What will the new EU energy label look like?

From 14 July 2016 (we’re migrating the best of our blog from coolproducts.eu)

Europe is closer to a refreshed A-G energy efficiency label on TVs, fridges and other goods than ever before. Last week the European Parliament put its cards on the table and today negotiations with member state representatives begin.

The political battle lines are important, with real threats of homes locked to fossil fuel heating to as late as 2030; clean tech strangled by incumbent players; useful information blocked from consumer ads; and much-needed government enforcement measures rejected.

Here we sum up the good and the bad of the Parliament and government positions now being thrashed out ahead of a final deal expected by October.

The good

Quick reform ahead of Brexit

The European Parliament’s green light for reform last week means progress can be made before the European institutions are drawn into messy Brexit issues. Consumer and green groups celebrated as MEPs voted through a package of reforms that will eliminate confusing + grades and return the label to a clear A-G scale within 5 years for most products. Appliances badly in need of a refreshed label will get one within 21 months, including TVs, fridges, washing machines and light bulbs. Parliament sensibly resisted moves by some conservatives to send the reform package back to the drawing board, notably German EPP member Herbert Reul.

Eyes wide open

Europe is the only advanced region not to have a product database giving lawmakers accurate, up-to-date and accessible information they need to set and enforce the energy standards that underpin the label. Today, officials have to chase company data or buy it at high cost. Parliament wants an EU database by 2018, one with free public access that will be a real boost to apps and websites advising consumers on energy efficient products. It wants governments to get a grip on the estimated €10 billion worth of energy savings lost by consumers and businesses each year from firms dodging EU rules. Every EU country should draw up and finance an enforcement plan, then share intelligence with other governments without delay, it decided. Consumers should also be able to return without charge non-compliant products, Parliament decided, adding real financial bite to government inspections that today typically end with small fines for manufacturers.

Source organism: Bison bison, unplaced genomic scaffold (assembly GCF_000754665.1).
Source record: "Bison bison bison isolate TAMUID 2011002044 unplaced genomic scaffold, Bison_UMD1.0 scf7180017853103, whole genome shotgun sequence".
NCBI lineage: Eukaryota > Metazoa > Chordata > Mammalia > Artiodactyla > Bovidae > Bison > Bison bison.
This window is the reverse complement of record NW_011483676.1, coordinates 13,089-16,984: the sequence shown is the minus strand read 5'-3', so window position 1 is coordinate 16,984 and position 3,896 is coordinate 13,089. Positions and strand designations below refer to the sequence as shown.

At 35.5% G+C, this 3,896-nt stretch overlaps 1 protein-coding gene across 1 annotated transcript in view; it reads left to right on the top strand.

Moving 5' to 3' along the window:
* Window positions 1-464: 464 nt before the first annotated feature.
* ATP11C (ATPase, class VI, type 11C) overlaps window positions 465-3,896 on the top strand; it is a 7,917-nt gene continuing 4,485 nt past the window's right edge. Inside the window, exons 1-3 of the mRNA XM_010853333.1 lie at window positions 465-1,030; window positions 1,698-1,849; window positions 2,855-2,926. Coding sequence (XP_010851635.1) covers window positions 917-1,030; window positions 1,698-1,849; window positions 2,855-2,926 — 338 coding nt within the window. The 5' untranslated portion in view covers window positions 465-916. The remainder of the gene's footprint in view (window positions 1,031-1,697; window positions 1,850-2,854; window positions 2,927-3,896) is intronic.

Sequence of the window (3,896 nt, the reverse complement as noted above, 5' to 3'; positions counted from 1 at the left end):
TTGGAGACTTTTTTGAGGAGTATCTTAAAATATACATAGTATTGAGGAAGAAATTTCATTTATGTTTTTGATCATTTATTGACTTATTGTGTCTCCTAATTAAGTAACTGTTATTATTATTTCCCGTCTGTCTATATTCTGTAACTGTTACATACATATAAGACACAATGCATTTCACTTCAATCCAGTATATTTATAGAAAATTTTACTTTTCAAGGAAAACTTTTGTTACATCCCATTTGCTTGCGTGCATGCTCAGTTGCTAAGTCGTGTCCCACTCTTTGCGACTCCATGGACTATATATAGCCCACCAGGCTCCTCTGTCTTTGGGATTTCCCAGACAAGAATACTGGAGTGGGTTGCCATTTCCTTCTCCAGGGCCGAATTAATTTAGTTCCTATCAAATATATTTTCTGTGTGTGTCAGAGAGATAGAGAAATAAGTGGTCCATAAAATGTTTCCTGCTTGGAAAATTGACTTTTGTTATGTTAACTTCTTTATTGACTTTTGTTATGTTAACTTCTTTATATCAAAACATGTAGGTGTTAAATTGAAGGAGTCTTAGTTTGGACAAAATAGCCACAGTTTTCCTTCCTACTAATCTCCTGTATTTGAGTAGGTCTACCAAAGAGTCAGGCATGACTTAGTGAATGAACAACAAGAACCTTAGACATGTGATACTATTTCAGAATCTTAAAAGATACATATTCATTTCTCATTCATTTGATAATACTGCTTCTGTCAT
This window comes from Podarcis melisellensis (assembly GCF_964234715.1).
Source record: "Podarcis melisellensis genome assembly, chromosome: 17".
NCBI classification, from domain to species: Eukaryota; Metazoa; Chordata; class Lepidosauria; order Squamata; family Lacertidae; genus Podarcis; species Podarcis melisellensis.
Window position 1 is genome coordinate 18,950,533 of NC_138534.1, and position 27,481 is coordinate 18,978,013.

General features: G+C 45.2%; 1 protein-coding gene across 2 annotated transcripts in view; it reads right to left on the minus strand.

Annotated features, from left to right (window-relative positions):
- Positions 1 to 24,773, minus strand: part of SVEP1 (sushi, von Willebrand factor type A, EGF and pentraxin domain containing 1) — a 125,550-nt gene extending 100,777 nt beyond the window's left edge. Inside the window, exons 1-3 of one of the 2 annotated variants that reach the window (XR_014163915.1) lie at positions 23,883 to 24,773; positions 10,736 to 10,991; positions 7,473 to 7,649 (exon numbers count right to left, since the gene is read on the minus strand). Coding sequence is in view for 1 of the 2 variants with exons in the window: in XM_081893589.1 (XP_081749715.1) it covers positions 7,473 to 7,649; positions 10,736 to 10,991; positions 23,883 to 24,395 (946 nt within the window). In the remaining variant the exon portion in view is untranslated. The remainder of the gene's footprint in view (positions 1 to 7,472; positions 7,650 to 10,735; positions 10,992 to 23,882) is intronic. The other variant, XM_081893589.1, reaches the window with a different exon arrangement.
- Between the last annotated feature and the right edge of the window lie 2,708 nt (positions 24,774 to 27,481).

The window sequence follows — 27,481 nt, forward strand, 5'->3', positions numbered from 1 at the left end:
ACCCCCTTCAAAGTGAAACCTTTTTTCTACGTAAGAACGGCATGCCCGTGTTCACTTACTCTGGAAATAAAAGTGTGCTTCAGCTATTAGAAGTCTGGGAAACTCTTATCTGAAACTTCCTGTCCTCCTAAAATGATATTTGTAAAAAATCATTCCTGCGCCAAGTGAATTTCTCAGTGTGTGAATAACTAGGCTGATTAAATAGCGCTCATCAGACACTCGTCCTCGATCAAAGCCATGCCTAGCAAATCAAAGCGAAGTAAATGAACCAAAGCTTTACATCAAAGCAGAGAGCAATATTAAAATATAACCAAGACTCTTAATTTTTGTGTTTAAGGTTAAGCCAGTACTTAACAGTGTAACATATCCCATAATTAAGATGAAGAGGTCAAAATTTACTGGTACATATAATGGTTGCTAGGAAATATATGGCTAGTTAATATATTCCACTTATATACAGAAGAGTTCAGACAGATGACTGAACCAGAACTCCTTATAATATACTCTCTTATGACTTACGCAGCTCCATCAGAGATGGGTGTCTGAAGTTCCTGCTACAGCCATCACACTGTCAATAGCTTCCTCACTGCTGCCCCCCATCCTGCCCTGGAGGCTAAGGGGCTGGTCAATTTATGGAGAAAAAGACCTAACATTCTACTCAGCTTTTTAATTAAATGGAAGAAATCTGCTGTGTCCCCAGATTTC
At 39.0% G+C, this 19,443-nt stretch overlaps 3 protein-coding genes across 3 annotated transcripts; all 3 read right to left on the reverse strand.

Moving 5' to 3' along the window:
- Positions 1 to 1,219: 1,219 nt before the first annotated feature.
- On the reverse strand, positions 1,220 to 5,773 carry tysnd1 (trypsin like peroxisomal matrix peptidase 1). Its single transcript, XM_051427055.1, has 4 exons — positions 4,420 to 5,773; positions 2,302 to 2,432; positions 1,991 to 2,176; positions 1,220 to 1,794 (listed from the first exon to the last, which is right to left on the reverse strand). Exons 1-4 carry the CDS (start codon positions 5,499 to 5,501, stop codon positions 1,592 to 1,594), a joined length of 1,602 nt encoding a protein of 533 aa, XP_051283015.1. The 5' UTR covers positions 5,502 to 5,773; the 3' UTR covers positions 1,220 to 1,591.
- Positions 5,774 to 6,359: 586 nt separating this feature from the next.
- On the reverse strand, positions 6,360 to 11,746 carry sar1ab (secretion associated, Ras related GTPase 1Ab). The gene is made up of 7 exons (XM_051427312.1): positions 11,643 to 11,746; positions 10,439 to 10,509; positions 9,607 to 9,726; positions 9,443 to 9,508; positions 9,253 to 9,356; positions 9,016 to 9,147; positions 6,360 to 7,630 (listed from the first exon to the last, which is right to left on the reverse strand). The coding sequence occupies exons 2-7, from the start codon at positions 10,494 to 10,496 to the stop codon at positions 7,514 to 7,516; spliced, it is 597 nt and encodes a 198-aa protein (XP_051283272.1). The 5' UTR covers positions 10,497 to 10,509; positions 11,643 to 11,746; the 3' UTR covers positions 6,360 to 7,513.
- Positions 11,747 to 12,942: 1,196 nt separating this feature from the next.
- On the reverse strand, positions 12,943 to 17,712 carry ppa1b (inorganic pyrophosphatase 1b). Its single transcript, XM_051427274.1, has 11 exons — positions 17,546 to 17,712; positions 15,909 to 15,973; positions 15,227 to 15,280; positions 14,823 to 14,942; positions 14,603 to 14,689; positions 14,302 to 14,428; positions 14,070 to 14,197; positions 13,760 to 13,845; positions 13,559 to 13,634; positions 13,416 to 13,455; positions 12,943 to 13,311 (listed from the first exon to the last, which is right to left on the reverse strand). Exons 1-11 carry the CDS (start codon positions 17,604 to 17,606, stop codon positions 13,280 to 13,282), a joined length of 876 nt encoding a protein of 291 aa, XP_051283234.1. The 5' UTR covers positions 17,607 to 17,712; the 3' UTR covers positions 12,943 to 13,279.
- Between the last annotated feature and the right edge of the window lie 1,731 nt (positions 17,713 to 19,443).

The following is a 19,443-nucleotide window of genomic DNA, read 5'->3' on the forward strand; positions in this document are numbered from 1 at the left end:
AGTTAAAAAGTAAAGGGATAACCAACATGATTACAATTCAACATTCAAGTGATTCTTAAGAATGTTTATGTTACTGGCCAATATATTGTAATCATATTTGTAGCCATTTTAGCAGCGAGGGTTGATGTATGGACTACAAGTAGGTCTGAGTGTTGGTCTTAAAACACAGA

Stephane Arditi spells out the situation for parliamentarians just ahead of the vote

The bad

Consumers locked to fossil fuel systems

MEPs protected fossil fuel interests by ensuring that confusing + grades remain possible on the energy label for heating appliances to as late as 2030. This is by far the most important product group in terms of household energy consumption. Equipment is expensive and lasts a long time, so a bad choice can lock people to polluting fuels for a decade or more. A review of the label chalked for 2018 has been pushed back to 2024. The process will take years to finalise and the label could suffer from confusing + grades to 2030. All that time, gas heating equipment will keep an A rating on the energy label, boosting sales of fossil fuel systems. Green MEPs were enraged at the hand-out, and clean energy manufacturers of super efficient heat pumps, solar-based heating and combined heat & power units were not pleased either. Heat pump industry paper here. Their fossil fuel competitors argue that demoting their best products from an A to a C or D label rank will result in people keeping dirty old heaters rather than buying more expensive, super efficient heaters that truly deserve the highest label rating. They conveniently forget that when condensing gas boilers were still an innovative technology, they benefited from similar aid — promotion and support at national level that mainstreamed their products and reduced their price. That industry must not now smother the next generation of clean technology by starving it of the same nourishment. The label should be technology neutral and reward those risking capital developing super-efficient heating products. While we’re on transparency, there should be no splitting of products into two labels merely to artificially protect inefficient technologies, as is the case today with air conditioning appliances. Some manufacturers resist calls for reform, saying that the heating equipment label was created new last year. They skate over the fact that even if a review was started tomorrow, it would still be at least 5 years before the new label actually appeared in shops. We say heating products should get the same treatment as all the rest: refreshed within 5 years.